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Iowa’s Medicaid population includes roughly 172,000 individuals, roughly 60,000 of whom would be subject to the proposed legislation, according to the state’s Medicaid director.

The bill would require those individuals to work or volunteer 20 hours per week, pending federal approval.

The bill must be passed out of full committee this week to remain eligible for the remainder of the session.


Iowa businesses would be required to use the federal program that verifies the legal status of job applicants under legislation approved by the Senate Judiciary Committee.

The E-Verify mandate passed with Republicans supporting and some Democrats registering their opposition. Businesses convicted of hiring an individual not eligible to work in the United States would be put on probation for three years on a first offense. A second offense would result in the permanent loss of the business’ state licenses and permits.

Supporters say the use of E-Verify would protect businesses who are hiring only legal residents and punish those that do not.

The bill is now eligible past this week’s legislative deadline.


Post-traumatic stress disorder and other conditions would be covered by the state’s medical cannabis program under legislation approved by a Senate committee.

The bill also would allow a physician assistant or nurse practitioner to approve a patient’s use of medical cannabidiol and add two patients to the state board that oversees the program.

In the House, majority Republicans have been more hesitant to embrace the program. The Senate Judiciary Committee passed the bill, keeping it eligible past this week’s legislative deadline. Four Republicans on the 15-member committee voted against the proposal.

Needle exchange

A state needle exchange pilot program would be created under legislation advanced by a Senate committee.

The program would offer free, clean syringes to intravenous drug users in an effort to reduce the spread of infectious diseases, particularly HIV and hepatitis C.

Needle exchange sites also would include areas for the disposal of used syringes and information directing drug users to medical services and rehabilitation programs.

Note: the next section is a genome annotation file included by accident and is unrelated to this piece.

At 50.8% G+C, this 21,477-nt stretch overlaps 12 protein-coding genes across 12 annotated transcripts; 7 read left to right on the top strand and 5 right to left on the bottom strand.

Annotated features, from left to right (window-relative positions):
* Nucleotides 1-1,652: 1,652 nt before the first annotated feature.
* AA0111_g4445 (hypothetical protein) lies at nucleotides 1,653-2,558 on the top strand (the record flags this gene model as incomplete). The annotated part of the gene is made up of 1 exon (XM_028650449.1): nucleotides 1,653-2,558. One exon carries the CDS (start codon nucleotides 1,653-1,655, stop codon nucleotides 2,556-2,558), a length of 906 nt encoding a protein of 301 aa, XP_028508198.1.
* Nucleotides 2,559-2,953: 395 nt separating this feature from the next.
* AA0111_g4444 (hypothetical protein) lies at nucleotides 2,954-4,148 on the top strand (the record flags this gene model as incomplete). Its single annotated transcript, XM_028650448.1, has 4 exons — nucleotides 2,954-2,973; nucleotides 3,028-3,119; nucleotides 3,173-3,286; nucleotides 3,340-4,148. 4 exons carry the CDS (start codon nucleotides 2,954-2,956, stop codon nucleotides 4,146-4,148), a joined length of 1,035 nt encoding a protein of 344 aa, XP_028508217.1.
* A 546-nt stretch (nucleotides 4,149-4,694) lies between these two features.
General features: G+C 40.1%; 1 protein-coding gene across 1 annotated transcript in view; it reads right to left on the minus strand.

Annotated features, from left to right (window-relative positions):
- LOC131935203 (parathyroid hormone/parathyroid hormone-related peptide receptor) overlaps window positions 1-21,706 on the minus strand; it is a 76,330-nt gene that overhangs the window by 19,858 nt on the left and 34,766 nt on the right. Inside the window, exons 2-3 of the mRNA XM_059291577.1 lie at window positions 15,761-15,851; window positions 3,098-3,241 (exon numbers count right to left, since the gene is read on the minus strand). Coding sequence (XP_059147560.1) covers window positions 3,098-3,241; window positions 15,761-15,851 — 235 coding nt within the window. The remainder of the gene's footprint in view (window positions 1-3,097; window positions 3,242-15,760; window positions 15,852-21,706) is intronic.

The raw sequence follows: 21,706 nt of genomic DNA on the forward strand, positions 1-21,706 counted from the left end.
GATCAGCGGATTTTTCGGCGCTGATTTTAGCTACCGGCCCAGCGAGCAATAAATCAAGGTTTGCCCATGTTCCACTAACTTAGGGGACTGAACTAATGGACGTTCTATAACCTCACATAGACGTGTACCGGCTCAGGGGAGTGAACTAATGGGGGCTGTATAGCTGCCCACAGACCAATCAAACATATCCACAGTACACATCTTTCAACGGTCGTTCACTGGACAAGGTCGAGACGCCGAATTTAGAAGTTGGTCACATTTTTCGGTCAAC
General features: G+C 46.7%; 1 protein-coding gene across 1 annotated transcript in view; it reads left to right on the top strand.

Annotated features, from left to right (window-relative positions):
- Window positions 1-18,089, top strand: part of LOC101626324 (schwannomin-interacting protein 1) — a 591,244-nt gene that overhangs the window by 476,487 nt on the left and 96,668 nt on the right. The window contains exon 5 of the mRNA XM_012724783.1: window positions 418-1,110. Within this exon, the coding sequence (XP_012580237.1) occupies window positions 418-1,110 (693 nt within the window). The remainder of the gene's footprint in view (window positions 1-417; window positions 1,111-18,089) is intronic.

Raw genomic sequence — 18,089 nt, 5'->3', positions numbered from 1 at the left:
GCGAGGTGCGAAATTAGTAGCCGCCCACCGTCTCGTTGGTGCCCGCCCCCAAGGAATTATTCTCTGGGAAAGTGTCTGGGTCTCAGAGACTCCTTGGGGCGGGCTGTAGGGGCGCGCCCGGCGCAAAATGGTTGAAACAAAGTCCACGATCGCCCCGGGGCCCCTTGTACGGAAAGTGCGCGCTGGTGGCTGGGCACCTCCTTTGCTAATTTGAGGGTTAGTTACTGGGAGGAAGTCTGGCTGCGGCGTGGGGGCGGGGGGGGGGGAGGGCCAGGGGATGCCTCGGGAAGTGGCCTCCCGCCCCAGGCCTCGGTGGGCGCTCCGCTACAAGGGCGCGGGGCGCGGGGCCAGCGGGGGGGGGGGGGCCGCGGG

The bill previously would have established a statewide program. The proposal was amended to instead make it a pilot program, in which five jurisdictions would operate programs for five years and report on the results.

The proposal passed out of the Senate Judiciary Committee, making it eligible past this week’s legislative deadline.

Statute of limitations

Sexual crimes against minors could be tried at any time in the future under legislation advanced in the Senate.

Currently, sexual assault charges must be brought within 10 years after victims turn 18 or within three years of an alleged perpetrator being identified by DNA evidence.

The Judiciary Committee approved the bill, which eliminates the statute of limitations on charges of sexual crimes against children under the age of 16.

The Senate has passed similar proposals before, but they have not been taken up in the Iowa House.

Bottle bill

Grocery stores would no longer be required to accept recyclable beverage containers under legislation approved by a Senate committee.

The so-called bottle bill also would increase the fees paid by distributors from 1 cent per bottle to 2 cents per bottle.

The bill’s passage keeps the bill eligible for further consideration after this week’s legislative deadline.

Democrats who voted against the proposal said they appreciate the attempt to help redemption centers but expressed concern eliminating grocery and convenience stores as locations for bottle redemption would undermine the program.

Obscene material

A bill has advanced in the Iowa Senate to close a loophole allowing parents who are convicted sex offenders to show obscene material to their children.

Iowa Code Section 728.2 says it’s illegal to “disseminate or exhibit obscene material” to a minor, but parents and guardians are exempted for sex education purposes.

The bill would prohibit parents convicted of child sex abuse from showing sexual images to their children.

The goal is to prevent sex offenders from grooming their own children for future sex acts. If the bill is implemented, violators would be charged with a serious misdemeanor.